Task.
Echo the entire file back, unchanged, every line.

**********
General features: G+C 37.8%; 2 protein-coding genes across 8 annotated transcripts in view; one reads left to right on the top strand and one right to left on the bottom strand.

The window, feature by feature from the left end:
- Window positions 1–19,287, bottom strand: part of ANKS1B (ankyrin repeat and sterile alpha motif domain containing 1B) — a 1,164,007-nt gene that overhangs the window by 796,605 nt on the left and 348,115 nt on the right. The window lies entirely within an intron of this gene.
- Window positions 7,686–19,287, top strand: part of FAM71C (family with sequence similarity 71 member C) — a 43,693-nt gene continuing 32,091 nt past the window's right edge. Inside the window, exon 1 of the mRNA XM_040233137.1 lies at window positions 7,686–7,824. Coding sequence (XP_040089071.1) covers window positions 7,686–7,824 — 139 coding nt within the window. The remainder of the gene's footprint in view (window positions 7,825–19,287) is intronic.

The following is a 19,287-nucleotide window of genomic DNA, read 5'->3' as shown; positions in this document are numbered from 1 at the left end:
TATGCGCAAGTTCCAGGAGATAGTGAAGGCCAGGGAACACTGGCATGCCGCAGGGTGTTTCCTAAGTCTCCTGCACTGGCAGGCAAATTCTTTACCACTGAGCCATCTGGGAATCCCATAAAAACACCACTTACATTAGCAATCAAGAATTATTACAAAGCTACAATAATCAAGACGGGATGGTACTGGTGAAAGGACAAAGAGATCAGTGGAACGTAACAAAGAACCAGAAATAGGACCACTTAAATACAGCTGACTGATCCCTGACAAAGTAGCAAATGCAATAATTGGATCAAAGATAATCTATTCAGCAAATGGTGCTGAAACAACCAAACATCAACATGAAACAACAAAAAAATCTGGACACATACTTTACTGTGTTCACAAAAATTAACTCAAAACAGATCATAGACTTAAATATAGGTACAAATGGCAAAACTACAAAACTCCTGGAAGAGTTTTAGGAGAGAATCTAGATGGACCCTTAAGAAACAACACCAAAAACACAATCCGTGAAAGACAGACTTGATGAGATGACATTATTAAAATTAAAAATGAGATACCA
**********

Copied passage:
General features: G+C 37.8%; 2 protein-coding genes across 8 annotated transcripts in view; one reads left to right on the top strand and one right to left on the bottom strand.

The window, feature by feature from the left end:
- Window positions 1–19,287, bottom strand: part of ANKS1B (ankyrin repeat and sterile alpha motif domain containing 1B) — a 1,164,007-nt gene that overhangs the window by 796,605 nt on the left and 348,115 nt on the right. The window lies entirely within an intron of this gene.
- Window positions 7,686–19,287, top strand: part of FAM71C (family with sequence similarity 71 member C) — a 43,693-nt gene continuing 32,091 nt past the window's right edge. Inside the window, exon 1 of the mRNA XM_040233137.1 lies at window positions 7,686–7,824. Coding sequence (XP_040089071.1) covers window positions 7,686–7,824 — 139 coding nt within the window. The remainder of the gene's footprint in view (window positions 7,825–19,287) is intronic.

The following is a 19,287-nucleotide window of genomic DNA, read 5'->3' as shown; positions in this document are numbered from 1 at the left end:
TATGCGCAAGTTCCAGGAGATAGTGAAGGCCAGGGAACACTGGCATGCCGCAGGGTGTTTCCTAAGTCTCCTGCACTGGCAGGCAAATTCTTTACCACTGAGCCATCTGGGAATCCCATAAAAACACCACTTACATTAGCAATCAAGAATTATTACAAAGCTACAATAATCAAGACGGGATGGTACTGGTGAAAGGACAAAGAGATCAGTGGAACGTAACAAAGAACCAGAAATAGGACCACTTAAATACAGCTGACTGATCCCTGACAAAGTAGCAAATGCAATAATTGGATCAAAGATAATCTATTCAGCAAATGGTGCTGAAACAACCAAACATCAACATGAAACAACAAAAAAATCTGGACACATACTTTACTGTGTTCACAAAAATTAACTCAAAACAGATCATAGACTTAAATATAGGTACAAATGGCAAAACTACAAAACTCCTGGAAGAGTTTTAGGAGAGAATCTAGATGGACCCTTAAGAAACAACACCAAAAACACAATCCGTGAAAGACAGACTTGATGAGATGACATTATTAAAATTAAAAATGAGATACCA